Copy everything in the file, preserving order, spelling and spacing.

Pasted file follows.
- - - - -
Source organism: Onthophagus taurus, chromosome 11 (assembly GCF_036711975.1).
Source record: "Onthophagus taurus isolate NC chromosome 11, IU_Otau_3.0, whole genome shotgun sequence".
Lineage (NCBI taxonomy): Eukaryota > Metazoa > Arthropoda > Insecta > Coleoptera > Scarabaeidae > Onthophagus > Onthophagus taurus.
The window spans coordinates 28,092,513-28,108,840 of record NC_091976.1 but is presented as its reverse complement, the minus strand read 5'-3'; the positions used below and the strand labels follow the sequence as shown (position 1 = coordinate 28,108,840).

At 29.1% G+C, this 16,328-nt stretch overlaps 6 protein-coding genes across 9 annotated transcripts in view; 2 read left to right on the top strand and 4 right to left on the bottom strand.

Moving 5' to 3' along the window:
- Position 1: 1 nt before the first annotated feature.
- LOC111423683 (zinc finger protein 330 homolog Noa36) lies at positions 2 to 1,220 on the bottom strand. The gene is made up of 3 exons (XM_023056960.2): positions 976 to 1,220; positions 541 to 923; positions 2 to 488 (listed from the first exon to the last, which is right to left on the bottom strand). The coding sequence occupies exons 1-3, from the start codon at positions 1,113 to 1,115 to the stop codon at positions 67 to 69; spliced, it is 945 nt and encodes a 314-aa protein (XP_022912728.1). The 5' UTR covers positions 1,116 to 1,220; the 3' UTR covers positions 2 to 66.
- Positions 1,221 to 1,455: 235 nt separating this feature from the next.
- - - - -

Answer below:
Source organism: Onthophagus taurus, chromosome 11 (assembly GCF_036711975.1).
Source record: "Onthophagus taurus isolate NC chromosome 11, IU_Otau_3.0, whole genome shotgun sequence".
Lineage (NCBI taxonomy): Eukaryota > Metazoa > Arthropoda > Insecta > Coleoptera > Scarabaeidae > Onthophagus > Onthophagus taurus.
The window spans coordinates 28,092,513-28,108,840 of record NC_091976.1 but is presented as its reverse complement, the minus strand read 5'-3'; the positions used below and the strand labels follow the sequence as shown (position 1 = coordinate 28,108,840).

At 29.1% G+C, this 16,328-nt stretch overlaps 6 protein-coding genes across 9 annotated transcripts in view; 2 read left to right on the top strand and 4 right to left on the bottom strand.

Moving 5' to 3' along the window:
- Position 1: 1 nt before the first annotated feature.
- LOC111423683 (zinc finger protein 330 homolog Noa36) lies at positions 2 to 1,220 on the bottom strand. The gene is made up of 3 exons (XM_023056960.2): positions 976 to 1,220; positions 541 to 923; positions 2 to 488 (listed from the first exon to the last, which is right to left on the bottom strand). The coding sequence occupies exons 1-3, from the start codon at positions 1,113 to 1,115 to the stop codon at positions 67 to 69; spliced, it is 945 nt and encodes a 314-aa protein (XP_022912728.1). The 5' UTR covers positions 1,116 to 1,220; the 3' UTR covers positions 2 to 66.
- Positions 1,221 to 1,455: 235 nt separating this feature from the next.